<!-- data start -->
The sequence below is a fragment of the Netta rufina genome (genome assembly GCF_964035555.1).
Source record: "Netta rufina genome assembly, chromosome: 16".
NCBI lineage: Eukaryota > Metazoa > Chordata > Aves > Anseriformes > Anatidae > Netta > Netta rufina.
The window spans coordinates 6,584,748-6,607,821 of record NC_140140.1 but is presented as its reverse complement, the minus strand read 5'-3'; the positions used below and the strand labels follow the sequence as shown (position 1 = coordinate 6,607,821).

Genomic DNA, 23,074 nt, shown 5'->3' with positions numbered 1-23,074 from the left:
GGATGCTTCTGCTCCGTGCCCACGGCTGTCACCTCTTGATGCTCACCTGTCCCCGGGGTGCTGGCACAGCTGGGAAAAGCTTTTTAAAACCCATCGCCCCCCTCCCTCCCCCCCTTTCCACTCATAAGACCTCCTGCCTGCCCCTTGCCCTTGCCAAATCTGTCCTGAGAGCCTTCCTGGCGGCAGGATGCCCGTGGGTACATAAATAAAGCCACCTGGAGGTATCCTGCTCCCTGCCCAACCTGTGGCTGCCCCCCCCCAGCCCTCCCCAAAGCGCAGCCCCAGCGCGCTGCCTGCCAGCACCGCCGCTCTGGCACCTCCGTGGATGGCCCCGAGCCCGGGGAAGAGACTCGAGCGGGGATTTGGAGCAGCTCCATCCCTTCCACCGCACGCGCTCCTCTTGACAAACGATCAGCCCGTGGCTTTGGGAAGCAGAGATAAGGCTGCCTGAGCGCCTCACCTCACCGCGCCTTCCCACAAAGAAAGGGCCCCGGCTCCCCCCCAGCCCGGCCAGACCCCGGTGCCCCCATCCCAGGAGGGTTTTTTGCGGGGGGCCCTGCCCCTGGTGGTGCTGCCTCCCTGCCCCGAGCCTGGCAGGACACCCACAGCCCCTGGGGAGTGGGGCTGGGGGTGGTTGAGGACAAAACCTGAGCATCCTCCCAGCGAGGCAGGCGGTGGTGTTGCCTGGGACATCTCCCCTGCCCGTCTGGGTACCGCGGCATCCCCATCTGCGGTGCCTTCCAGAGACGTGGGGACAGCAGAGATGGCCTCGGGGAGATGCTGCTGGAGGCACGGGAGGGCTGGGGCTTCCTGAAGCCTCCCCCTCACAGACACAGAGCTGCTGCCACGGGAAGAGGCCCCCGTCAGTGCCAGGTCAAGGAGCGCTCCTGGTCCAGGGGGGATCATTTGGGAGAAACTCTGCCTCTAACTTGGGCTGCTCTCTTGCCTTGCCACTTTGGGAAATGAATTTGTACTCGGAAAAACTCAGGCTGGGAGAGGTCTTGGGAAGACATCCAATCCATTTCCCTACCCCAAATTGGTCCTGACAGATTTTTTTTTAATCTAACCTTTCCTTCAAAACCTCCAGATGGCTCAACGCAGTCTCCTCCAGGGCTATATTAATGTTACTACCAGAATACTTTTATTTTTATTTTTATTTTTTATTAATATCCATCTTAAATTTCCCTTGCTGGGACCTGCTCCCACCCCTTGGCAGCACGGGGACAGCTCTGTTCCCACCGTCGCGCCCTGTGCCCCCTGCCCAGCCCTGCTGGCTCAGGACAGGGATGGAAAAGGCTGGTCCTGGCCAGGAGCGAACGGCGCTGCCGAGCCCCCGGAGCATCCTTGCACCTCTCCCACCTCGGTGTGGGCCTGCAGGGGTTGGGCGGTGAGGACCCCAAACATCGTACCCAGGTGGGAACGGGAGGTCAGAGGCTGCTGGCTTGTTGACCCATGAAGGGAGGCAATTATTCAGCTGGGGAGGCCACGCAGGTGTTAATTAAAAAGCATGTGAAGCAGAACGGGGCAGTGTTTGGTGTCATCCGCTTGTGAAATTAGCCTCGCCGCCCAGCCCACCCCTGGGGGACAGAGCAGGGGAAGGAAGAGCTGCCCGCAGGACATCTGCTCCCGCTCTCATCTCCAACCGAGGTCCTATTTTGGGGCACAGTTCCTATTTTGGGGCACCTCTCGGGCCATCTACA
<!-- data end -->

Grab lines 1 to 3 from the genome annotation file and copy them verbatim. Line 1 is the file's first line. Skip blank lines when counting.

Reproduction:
The sequence below is a fragment of the Netta rufina genome (genome assembly GCF_964035555.1).
Source record: "Netta rufina genome assembly, chromosome: 16".
NCBI lineage: Eukaryota > Metazoa > Chordata > Aves > Anseriformes > Anatidae > Netta > Netta rufina.